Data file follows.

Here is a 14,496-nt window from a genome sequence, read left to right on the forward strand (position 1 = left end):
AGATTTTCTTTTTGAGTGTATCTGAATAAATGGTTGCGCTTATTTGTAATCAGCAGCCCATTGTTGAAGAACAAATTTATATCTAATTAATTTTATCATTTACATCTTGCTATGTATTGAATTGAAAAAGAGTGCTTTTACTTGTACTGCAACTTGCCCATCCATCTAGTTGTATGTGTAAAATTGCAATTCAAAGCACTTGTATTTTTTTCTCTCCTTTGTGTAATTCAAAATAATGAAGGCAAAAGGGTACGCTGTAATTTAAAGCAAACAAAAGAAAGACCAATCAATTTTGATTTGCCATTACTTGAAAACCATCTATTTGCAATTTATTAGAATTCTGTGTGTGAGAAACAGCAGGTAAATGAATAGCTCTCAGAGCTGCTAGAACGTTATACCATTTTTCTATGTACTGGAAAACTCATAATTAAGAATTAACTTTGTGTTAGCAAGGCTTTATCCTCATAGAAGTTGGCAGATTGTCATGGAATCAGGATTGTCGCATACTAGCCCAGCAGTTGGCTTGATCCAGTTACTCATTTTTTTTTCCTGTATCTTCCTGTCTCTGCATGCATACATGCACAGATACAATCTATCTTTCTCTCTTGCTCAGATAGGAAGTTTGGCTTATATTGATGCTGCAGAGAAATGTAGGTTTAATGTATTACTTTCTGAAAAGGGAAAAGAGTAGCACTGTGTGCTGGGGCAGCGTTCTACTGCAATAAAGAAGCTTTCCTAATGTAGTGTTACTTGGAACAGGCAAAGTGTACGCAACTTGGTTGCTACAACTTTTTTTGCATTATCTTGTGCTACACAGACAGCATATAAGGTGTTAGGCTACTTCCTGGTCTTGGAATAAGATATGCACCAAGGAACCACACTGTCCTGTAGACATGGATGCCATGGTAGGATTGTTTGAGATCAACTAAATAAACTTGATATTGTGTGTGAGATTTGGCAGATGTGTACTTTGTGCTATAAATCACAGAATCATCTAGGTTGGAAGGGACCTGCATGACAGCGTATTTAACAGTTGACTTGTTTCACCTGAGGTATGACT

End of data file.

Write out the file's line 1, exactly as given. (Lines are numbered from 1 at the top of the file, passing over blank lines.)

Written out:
Here is a 14,496-nt window from a genome sequence, read left to right on the forward strand (position 1 = left end):